LANSING — People could pick up prescriptions at Michigan pharmacies that are not staffed by an on-site pharmacist under a bill that cleared the Legislature on Wednesday and will go to Gov. Gretchen Whitmer for her signature.
The measure would allow for “remote” pharmacies, which proponents support as a way to expand access to pharmacy services and improve health outcomes in rural and underserved areas. Pharmacists at “parent” pharmacies could use a real-time audio and video link to review a prescription before it is dispensed by pharmacy technicians.
The bill won final approval on a 32-5 vote in the Republican-led Senate, with some Democrats opposed. Michigan would become the 24th state to allow remote pharmacies, joining nearby Indiana, Illinois and Wisconsin, according to an analysis of the bill.
The legislation is backed by major drug distributor Cardinal Health, the Michigan Pharmacists Association, hospitals and other health groups.
A remote pharmacy generally could not be located within 10 miles of a regular pharmacy, unless it got a waiver from regulators. A pharmacist could be designated as the pharmacist in charge at three pharmacies, including two he or she could supervise remotely. A remote pharmacy could dispense an average of 150 prescriptions a day.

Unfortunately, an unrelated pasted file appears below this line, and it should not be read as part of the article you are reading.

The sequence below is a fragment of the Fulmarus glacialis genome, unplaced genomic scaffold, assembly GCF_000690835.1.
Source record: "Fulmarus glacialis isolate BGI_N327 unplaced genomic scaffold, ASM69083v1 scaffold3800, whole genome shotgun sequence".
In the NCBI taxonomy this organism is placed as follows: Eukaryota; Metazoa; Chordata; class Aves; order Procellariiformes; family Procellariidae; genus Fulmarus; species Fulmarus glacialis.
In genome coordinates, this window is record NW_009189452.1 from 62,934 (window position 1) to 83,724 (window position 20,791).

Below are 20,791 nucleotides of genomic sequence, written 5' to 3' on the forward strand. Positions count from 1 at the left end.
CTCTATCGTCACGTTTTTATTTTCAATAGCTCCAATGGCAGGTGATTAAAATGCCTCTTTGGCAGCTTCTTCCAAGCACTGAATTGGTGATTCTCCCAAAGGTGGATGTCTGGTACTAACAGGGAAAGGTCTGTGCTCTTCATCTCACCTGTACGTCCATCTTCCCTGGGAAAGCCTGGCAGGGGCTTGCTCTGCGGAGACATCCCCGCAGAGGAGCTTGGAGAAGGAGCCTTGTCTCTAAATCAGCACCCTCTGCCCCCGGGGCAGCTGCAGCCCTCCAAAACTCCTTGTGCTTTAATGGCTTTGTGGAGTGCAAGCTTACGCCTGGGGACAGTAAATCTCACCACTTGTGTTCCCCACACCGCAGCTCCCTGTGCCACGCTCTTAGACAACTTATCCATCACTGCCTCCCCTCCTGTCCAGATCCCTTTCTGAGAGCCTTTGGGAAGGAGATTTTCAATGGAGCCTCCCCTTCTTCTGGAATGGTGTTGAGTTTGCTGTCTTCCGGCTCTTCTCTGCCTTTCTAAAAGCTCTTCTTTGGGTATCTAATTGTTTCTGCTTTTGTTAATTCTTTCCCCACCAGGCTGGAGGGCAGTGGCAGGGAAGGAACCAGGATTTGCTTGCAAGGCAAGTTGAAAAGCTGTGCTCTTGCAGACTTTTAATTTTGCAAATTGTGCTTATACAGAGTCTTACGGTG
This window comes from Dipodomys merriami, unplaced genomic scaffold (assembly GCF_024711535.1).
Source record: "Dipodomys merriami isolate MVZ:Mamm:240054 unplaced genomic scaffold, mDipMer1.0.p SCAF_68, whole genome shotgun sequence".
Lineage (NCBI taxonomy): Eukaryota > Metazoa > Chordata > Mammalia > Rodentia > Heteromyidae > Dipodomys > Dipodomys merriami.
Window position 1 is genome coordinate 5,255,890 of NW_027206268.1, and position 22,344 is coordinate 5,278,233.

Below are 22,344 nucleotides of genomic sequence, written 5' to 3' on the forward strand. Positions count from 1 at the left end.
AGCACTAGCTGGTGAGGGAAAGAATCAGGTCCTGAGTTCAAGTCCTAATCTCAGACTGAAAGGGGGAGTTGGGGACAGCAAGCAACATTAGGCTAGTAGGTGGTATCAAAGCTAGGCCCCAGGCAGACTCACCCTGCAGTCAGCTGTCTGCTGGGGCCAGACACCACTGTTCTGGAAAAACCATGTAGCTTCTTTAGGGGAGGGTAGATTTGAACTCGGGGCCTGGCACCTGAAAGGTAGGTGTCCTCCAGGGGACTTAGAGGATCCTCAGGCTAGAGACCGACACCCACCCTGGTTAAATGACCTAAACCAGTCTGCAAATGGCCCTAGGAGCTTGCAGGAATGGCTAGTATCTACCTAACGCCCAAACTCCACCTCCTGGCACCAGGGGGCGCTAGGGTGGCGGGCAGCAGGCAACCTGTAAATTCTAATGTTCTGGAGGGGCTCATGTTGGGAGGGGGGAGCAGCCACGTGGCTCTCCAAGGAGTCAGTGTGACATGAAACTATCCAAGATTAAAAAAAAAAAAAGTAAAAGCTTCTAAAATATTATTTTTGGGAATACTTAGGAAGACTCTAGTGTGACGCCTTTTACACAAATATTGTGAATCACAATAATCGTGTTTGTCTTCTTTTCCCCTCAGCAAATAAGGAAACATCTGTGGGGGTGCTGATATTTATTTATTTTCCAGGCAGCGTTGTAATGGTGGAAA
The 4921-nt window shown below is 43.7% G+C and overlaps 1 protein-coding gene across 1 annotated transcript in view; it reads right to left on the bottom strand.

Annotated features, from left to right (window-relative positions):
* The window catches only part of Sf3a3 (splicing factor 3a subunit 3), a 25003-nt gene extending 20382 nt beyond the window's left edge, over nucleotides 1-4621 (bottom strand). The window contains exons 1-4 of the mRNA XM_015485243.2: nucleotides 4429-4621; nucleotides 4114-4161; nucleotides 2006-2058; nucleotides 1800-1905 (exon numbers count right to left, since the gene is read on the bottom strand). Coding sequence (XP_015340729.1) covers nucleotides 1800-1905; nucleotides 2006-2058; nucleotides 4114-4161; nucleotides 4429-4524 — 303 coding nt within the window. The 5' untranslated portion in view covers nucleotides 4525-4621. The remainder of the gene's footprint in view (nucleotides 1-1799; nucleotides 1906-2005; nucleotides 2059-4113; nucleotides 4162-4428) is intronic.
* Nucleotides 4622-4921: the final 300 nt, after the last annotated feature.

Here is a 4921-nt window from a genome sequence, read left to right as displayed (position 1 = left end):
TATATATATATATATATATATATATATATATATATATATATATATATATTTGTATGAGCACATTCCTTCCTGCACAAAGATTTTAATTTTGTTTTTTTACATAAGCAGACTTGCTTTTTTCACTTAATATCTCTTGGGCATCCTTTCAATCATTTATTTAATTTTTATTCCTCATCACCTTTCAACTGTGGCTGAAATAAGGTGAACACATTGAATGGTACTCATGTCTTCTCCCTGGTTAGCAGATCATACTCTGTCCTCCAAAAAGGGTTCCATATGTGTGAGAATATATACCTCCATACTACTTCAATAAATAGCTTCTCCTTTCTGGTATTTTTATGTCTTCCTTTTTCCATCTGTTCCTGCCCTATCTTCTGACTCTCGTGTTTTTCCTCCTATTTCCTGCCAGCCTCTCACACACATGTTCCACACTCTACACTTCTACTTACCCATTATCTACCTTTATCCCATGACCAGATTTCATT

The sponsor, Republican Sen. Curt VanderWall of Ludington, said last year that allowing remote dispensing sites would result in better patient education, increased medication adherence, fewer instances of risky medicine combinations and better health outcomes.
“All of these lead to lower overall cost of health care but higher quality of care,” he said at a committee hearing.
Sen. Mallory McMorrow, a Royal Oak Democrat, voted against the bill. She cited safety concerns, saying she is worried that a pharmacist would not have adequate time to also oversee prescriptions at two other pharmacies and protect against drugs being diverted for illicit use.
She also noted a Michigan Campaign Finance Network report on Cardinal Health registering as a lobbyist in 2019 and pushing for the legislation. The state later sued Cardinal Health and other drug distributors over the deadly opioid epidemic.
"It doesn't feel like it actually solves what is a very real problem and has the potential to do some damage. … To me, it just feels like a way to try to sell more product," McMorrow said of the measure.
A spokeswoman for Whitmer did not indicate if she would sign the bill, saying it was being reviewed.